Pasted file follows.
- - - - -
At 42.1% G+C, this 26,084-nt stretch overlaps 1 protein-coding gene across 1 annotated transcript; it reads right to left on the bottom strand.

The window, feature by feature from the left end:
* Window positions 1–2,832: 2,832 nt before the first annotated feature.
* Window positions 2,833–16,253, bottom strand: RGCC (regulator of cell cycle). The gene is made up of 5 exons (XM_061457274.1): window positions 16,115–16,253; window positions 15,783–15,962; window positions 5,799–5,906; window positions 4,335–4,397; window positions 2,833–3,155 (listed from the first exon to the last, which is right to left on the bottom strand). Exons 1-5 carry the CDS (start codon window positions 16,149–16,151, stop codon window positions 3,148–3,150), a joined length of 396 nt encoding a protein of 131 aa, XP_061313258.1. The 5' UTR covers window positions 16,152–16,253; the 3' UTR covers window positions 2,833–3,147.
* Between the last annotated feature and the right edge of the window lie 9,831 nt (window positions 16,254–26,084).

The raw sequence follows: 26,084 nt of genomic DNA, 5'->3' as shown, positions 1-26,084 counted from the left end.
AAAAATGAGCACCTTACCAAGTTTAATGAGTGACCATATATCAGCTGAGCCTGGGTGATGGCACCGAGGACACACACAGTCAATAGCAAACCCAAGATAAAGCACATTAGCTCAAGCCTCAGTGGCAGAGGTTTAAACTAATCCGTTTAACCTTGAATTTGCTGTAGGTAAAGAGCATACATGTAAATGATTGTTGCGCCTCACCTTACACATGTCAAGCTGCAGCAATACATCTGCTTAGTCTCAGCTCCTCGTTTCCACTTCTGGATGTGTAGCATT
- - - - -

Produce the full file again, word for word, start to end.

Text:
At 42.1% G+C, this 26,084-nt stretch overlaps 1 protein-coding gene across 1 annotated transcript; it reads right to left on the bottom strand.

The window, feature by feature from the left end:
* Window positions 1–2,832: 2,832 nt before the first annotated feature.
* Window positions 2,833–16,253, bottom strand: RGCC (regulator of cell cycle). The gene is made up of 5 exons (XM_061457274.1): window positions 16,115–16,253; window positions 15,783–15,962; window positions 5,799–5,906; window positions 4,335–4,397; window positions 2,833–3,155 (listed from the first exon to the last, which is right to left on the bottom strand). Exons 1-5 carry the CDS (start codon window positions 16,149–16,151, stop codon window positions 3,148–3,150), a joined length of 396 nt encoding a protein of 131 aa, XP_061313258.1. The 5' UTR covers window positions 16,152–16,253; the 3' UTR covers window positions 2,833–3,147.
* Between the last annotated feature and the right edge of the window lie 9,831 nt (window positions 16,254–26,084).

The raw sequence follows: 26,084 nt of genomic DNA, 5'->3' as shown, positions 1-26,084 counted from the left end.
AAAAATGAGCACCTTACCAAGTTTAATGAGTGACCATATATCAGCTGAGCCTGGGTGATGGCACCGAGGACACACACAGTCAATAGCAAACCCAAGATAAAGCACATTAGCTCAAGCCTCAGTGGCAGAGGTTTAAACTAATCCGTTTAACCTTGAATTTGCTGTAGGTAAAGAGCATACATGTAAATGATTGTTGCGCCTCACCTTACACATGTCAAGCTGCAGCAATACATCTGCTTAGTCTCAGCTCCTCGTTTCCACTTCTGGATGTGTAGCATT